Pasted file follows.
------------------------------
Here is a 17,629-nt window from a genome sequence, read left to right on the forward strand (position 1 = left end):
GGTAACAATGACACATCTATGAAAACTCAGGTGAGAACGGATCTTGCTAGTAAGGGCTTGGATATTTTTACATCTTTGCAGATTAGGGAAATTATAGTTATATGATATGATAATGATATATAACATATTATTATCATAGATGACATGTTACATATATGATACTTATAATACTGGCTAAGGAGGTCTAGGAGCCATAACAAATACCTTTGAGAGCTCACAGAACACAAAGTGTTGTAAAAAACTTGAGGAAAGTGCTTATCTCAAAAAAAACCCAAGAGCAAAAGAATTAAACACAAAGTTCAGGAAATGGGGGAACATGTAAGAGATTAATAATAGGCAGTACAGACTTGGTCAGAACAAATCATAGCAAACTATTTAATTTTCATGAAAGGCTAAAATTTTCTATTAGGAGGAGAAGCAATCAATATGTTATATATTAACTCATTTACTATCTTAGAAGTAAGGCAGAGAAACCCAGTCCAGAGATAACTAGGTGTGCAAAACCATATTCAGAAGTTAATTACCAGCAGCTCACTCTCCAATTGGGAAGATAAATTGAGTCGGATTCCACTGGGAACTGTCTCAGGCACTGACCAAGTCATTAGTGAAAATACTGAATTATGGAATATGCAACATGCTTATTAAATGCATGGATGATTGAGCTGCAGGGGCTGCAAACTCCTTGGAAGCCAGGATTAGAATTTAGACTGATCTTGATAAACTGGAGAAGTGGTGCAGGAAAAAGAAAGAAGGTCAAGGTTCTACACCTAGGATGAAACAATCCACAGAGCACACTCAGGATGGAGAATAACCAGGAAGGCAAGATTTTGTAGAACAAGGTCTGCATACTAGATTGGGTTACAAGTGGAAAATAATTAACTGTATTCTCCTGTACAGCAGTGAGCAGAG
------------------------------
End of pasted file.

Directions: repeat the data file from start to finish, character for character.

Here is a 17,629-nt window from a genome sequence, read left to right on the forward strand (position 1 = left end):
GGTAACAATGACACATCTATGAAAACTCAGGTGAGAACGGATCTTGCTAGTAAGGGCTTGGATATTTTTACATCTTTGCAGATTAGGGAAATTATAGTTATATGATATGATAATGATATATAACATATTATTATCATAGATGACATGTTACATATATGATACTTATAATACTGGCTAAGGAGGTCTAGGAGCCATAACAAATACCTTTGAGAGCTCACAGAACACAAAGTGTTGTAAAAAACTTGAGGAAAGTGCTTATCTCAAAAAAAACCCAAGAGCAAAAGAATTAAACACAAAGTTCAGGAAATGGGGGAACATGTAAGAGATTAATAATAGGCAGTACAGACTTGGTCAGAACAAATCATAGCAAACTATTTAATTTTCATGAAAGGCTAAAATTTTCTATTAGGAGGAGAAGCAATCAATATGTTATATATTAACTCATTTACTATCTTAGAAGTAAGGCAGAGAAACCCAGTCCAGAGATAACTAGGTGTGCAAAACCATATTCAGAAGTTAATTACCAGCAGCTCACTCTCCAATTGGGAAGATAAATTGAGTCGGATTCCACTGGGAACTGTCTCAGGCACTGACCAAGTCATTAGTGAAAATACTGAATTATGGAATATGCAACATGCTTATTAAATGCATGGATGATTGAGCTGCAGGGGCTGCAAACTCCTTGGAAGCCAGGATTAGAATTTAGACTGATCTTGATAAACTGGAGAAGTGGTGCAGGAAAAAGAAAGAAGGTCAAGGTTCTACACCTAGGATGAAACAATCCACAGAGCACACTCAGGATGGAGAATAACCAGGAAGGCAAGATTTTGTAGAACAAGGTCTGCATACTAGATTGGGTTACAAGTGGAAAATAATTAACTGTATTCTCCTGTACAGCAGTGAGCAGAG